Some said Council should not have to pay for something which benefits a specific property. Others believe seawalls protect the coastline.
Council plans to introduce Local Laws, so the landowner who benefits from a canal revetment wall or seawall should maintain the wall.
Council proposes keeping a ban on activities such as drone flying and golf, which may harm those on public land, but allow them in designated areas
This would be pending risk assessments and conditions.
The move was supported by 82 per cent of community respondents, after 76 per cent were opposed to allowing all recreational activities in public parks.
Community comments included: “Allowing set areas for certain recreational activities, such as an open area near the Pine River for drone flying.”
“Golf is extremely dangerous. Golf driving ranges are there for this purpose.”
There are currently no “enforceable obligations” in the Local Laws for property owners to maintain the driveway outside their private lot, connecting to the road.
Council’s position is property owners are responsible for the maintenance and repair of the driveway crossovers.
Under the review, Local Laws would confirm this and give Council “direction notice” power, as a last resort, to require maintenance by property owners.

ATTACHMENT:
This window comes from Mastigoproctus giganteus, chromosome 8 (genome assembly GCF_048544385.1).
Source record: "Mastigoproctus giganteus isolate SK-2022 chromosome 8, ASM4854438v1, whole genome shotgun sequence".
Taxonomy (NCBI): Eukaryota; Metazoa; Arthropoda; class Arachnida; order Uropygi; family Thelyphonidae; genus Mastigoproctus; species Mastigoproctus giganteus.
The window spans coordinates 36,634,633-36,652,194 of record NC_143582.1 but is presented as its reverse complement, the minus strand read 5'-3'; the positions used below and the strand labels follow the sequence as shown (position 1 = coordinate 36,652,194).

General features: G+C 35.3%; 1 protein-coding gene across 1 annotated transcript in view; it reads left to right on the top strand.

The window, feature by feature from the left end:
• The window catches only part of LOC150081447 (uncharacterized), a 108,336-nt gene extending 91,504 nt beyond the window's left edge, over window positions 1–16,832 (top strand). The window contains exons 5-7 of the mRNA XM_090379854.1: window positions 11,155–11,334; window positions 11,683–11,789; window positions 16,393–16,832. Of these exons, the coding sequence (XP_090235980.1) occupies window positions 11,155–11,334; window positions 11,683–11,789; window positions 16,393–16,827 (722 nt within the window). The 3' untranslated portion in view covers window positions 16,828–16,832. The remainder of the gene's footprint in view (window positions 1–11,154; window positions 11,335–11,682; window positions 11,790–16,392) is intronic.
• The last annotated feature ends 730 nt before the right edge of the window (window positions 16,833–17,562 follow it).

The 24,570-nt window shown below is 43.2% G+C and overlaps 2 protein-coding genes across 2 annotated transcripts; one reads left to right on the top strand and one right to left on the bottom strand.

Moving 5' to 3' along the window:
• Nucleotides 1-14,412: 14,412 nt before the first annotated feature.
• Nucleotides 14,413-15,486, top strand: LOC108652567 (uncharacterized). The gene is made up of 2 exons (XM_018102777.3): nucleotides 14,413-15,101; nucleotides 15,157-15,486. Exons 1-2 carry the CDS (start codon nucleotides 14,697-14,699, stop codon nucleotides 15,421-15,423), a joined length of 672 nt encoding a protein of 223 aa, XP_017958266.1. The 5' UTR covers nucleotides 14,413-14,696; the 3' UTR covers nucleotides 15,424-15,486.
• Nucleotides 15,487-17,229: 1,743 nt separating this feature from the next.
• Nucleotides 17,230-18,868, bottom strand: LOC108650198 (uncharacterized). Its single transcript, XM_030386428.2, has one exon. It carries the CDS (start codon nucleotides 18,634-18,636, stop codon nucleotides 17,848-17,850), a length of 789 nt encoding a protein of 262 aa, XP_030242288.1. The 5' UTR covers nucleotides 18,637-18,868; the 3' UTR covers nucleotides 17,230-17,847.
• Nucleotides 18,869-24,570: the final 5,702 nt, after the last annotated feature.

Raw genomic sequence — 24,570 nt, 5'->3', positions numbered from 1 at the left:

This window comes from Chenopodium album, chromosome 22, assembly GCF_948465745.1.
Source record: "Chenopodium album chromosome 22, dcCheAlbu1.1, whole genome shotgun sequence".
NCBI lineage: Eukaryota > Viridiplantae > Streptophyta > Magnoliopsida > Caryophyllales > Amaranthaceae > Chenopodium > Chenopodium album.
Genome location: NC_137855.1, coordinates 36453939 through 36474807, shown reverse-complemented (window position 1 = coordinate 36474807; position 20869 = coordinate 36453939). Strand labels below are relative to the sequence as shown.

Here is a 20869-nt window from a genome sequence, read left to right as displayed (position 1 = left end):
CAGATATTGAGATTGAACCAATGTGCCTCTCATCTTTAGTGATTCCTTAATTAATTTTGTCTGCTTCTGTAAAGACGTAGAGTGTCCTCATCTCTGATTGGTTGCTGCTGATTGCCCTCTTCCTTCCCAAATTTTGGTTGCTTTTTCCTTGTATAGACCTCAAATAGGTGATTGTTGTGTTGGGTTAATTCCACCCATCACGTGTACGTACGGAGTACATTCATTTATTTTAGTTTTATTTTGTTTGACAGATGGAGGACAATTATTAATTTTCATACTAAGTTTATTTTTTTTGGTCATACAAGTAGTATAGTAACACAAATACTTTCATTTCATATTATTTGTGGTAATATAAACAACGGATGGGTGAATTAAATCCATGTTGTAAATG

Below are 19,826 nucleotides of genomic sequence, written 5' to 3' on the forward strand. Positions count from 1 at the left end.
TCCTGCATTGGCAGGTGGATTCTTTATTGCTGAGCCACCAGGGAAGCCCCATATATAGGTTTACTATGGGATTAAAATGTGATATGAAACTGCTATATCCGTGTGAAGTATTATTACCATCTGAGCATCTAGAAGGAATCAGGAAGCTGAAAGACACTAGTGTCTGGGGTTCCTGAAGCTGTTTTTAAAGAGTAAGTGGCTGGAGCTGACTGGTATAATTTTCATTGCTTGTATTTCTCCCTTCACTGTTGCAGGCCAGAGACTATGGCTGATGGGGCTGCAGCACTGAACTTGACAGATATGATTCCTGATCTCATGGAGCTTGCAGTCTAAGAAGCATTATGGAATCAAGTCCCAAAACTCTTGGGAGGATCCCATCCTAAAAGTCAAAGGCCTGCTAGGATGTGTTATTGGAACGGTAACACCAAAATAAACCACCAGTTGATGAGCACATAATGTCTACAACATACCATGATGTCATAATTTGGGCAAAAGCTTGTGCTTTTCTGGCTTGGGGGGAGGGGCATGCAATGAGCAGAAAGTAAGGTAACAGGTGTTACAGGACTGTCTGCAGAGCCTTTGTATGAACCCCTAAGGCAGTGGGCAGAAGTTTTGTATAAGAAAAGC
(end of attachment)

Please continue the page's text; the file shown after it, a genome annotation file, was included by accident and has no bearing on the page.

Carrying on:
Of those surveyed, 51 per cent were in favour of bringing “unsafe or unsightly driveway crossovers to a certain standard.” 44 per cent were against.
Community comments included:
"This should only happen if it is unsafe. Who determines what is unsightly? Safety should be the key issue here.”
“Depending on how bad the access/crossover is, it should be something Council needs to come to an agreement on with the property owner. It might need to on a case-by-case basis.”
"Rates can be lifted to accommodate council doing this on their behalf. I don't think it should be a demand. I think it needs to be flexible and they should provide sufficient time to save.”
Council would amend the Local Laws to allow temporary homes on wheels (caravans) on another owner's property for four weeks a year without approval.
Applications could also be made to live in a temporary home on wheels for longer under “compassionate circumstances”.
This is currently permissible only when building or renovating a home or by invitation for four days.